For some people, ethical diplomacy is an oxymoron, a self-contradicting idea. Foreign policy, of which diplomacy is but an instrument, is supposed to be driven by the self-interest of nations, not by any notion of what is good for the world or for humanity. Accordingly, no one should be surprised or find offense in the ruthless selfishness with which theUnited States pursues its interests, as shown by US embassy cables released by WikiLeaks. It is just the way foreign relations are conducted by nations everywhere.
I would argue that the average individual would find this view too cynical. While one expects nations — like persons — to keep secrets, he would nonetheless expect them to pursue their interests with decency, in a way that is worthy of the respect and trust of those with whom they deal.
In many ways, this is the burden of diplomacy. Indeed, this will not be appreciated by countries that treat their diplomats as no more than glorified shopping guides for traveling politicians and their spouses. But the work of diplomats, who are the public face of their people in the countries to which they are sent, is crucial to maintaining peace and harmony in the world.
I recently came across a lecture delivered by the British ambassador to the Vatican, Francis Campbell, before an audience in Newcastle, U.K., in which he reflects on what he claims is the often misunderstood art of diplomacy. “When one mentions diplomacy many negative images can spring to mind. Perhaps none more so than Sir Henry Wotton’s description of an ambassador as ‘a man of virtue sent abroad to lie for his country’.”
This witty description of the diplomatic function seems so benign compared to what diplomats actually do, if one goes by the accounts that American ambassadors write and send toWashington. It leaves out of the picture the equally important task of interpreting what’s happening in a country, and why its leaders and people are acting the way they do, from the particular vantage point of one’s own nation. Such information is essential to any government that seeks to persuade another to act on the basis of mutual interests.
“At heart,” says Campbell, “diplomacy is about a relationship – it is about building, managing, deepening and maintaining a relationship.” From the embassy cables released by the WikiLeaks website, one can conclude that a good number of America’s diplomats fulfill this function in a way that does credit to their jobs and their government. But, when these cables are read by the very people who are the topic, the consequences can be unpredictable.
These cables, sent from 274 US embassies and consulates all over the world, were written for very specific readers – mainly the heads of regional desks in the foreign office and other high government officials. Most are cast in dry and tedious bureaucratese, while a few can actually pass for literary gems. Some are artfully anthropological, others profoundly psychological. One can imagine how the boredom of an ambassador in a hardship assignment may be greatly relieved by the writing of a report that mixes imaginative gossip with dry empirical facts, political analysis with cultural interpretation. What has made these cables especially controversial however is the attitude they seem to embody — a condescending “orientalism” (in Edward Said’s sense of the word) that can only erode the trust that diplomats are supposed to build.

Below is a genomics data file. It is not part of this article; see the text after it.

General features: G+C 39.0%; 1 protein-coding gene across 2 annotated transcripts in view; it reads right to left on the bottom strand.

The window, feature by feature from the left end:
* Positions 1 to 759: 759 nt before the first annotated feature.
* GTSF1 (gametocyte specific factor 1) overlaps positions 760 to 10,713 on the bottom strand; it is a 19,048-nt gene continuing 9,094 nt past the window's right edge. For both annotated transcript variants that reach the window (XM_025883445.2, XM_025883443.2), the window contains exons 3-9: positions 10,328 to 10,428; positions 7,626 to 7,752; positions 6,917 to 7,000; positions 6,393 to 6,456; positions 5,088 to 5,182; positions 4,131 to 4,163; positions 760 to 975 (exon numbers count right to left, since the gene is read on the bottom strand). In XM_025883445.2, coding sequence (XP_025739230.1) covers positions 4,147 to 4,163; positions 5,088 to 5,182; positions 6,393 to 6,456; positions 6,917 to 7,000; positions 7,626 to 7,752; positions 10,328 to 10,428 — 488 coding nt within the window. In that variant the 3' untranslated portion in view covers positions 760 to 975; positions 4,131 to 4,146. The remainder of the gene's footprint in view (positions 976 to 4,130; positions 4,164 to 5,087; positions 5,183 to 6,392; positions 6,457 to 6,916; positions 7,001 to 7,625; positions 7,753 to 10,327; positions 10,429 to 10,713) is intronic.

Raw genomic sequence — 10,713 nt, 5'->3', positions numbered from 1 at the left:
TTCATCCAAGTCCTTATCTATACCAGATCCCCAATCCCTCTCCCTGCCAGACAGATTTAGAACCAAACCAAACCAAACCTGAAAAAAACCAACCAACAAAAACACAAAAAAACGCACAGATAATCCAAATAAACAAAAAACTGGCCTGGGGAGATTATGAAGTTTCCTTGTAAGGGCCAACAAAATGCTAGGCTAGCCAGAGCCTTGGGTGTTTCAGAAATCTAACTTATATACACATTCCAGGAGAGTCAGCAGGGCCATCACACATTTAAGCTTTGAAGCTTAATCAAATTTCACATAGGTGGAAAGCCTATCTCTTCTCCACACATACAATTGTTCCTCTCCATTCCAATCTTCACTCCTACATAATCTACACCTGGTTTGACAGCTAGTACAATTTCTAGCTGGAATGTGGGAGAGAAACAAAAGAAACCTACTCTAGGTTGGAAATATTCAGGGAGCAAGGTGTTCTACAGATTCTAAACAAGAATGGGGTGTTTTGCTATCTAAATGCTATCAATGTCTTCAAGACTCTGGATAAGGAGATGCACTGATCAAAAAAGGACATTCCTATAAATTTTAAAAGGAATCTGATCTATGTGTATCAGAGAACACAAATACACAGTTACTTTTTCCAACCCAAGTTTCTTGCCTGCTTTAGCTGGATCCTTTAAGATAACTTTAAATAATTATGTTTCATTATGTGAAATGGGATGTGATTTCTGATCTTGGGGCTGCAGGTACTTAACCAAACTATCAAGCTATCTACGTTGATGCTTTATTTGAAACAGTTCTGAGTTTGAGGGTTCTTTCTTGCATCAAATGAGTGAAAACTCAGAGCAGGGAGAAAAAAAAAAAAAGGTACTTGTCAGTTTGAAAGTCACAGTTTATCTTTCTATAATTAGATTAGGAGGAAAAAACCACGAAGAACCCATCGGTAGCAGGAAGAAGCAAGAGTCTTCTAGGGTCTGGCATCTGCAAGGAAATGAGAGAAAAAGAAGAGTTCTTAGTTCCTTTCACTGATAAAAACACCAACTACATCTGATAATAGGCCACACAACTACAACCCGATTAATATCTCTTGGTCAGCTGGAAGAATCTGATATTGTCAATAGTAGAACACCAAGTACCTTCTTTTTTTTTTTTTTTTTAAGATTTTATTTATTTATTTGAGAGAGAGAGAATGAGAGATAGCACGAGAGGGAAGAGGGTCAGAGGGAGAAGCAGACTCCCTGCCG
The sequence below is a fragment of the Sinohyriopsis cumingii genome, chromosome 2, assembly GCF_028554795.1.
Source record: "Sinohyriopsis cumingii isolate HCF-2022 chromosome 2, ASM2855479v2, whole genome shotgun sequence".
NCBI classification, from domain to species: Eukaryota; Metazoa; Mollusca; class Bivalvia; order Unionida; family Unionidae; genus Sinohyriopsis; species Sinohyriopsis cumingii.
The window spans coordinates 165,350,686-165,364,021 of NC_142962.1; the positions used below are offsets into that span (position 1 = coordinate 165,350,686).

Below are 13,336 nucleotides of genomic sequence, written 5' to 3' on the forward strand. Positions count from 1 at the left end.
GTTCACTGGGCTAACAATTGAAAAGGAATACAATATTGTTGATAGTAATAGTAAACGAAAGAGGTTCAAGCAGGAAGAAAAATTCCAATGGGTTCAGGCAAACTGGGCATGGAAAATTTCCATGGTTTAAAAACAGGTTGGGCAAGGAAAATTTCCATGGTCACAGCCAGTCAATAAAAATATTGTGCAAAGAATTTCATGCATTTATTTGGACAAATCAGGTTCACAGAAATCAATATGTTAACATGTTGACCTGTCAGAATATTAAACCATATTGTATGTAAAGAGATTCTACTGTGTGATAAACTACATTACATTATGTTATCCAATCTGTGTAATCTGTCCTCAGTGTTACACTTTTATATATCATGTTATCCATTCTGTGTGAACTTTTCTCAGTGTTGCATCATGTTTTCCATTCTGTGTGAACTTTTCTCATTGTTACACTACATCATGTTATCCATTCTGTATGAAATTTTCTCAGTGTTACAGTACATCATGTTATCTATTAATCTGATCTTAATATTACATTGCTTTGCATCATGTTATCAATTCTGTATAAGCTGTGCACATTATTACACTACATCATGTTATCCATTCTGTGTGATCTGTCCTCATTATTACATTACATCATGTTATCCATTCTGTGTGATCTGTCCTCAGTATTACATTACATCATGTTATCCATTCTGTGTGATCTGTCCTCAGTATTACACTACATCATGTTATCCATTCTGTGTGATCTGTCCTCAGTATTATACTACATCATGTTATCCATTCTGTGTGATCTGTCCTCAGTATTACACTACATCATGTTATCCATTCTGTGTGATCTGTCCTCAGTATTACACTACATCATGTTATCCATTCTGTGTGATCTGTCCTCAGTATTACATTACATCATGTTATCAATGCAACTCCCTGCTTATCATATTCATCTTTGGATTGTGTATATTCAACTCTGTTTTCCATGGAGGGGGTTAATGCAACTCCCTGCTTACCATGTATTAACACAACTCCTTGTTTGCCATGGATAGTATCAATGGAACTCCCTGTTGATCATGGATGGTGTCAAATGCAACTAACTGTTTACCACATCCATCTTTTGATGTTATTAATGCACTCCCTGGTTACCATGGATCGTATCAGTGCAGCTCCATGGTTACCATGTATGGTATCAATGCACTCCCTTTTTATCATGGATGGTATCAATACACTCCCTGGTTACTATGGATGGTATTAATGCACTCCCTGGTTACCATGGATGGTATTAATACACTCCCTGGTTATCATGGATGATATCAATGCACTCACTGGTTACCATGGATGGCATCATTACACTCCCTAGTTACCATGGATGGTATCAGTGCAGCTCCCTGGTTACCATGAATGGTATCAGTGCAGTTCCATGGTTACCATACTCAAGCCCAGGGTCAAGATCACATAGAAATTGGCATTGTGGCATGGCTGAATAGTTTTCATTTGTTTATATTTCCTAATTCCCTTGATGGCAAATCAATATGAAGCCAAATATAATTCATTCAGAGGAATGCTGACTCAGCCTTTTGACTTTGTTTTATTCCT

This is the effect that President Obama and State Secretary Hillary Clinton are now doing their best to neutralize. When allies and leaders of friendly nations are depicted in disdainful and mocking language by US diplomats in their memos, not even a personal call from the American president may suffice to repair the injury that has been done. Out of politeness, America’s allies will likely dismiss these incidents as insignificant. No formal diplomatic protest will be lodged by anyone, except by politicians who like to perform before the peanut gallery at home. Still, the US would be greatly mistaken if it takes this to mean that all is well among friends.
This is one time when America’s diplomats may need to summon all their skills in cultural interpretation if they are to get past this crisis. In many places in the non-Western world, as they may know, trust is everything. Lacking the hard information they need to make rational choices, people in these societies tend to rely mainly on their instincts – that is to say, on the relationships of tacit trust they build with other people – to make decisions. It is this kind of trust that has become the first casualty of WikiLeaks’ disclosures.
Perhaps it is just as well that small nations that have tended to conduct their foreign relations on a foundation of personal trust are getting a good education in modern diplomacy. It is probably to them that WikiLeaks speaks when it claims that its work is inspired by this quote from James Madison: “Knowledge will forever govern ignorance; and a people who mean to be their own governors must arm themselves with the power which knowledge gives.”
The WikiLeaks cables are supposed to span the period 1966 to February 2010. That’s a long time. Many transitions happened in the Philippines during those years, and we know that more than any other nation, the US played a big role in those events. We don’t know the full extent of that role. Information of this sort will not allow us to undo the past. But it may lead us to a better understanding of the persistent problems that have troubled our nation, and what we need to do to overcome them.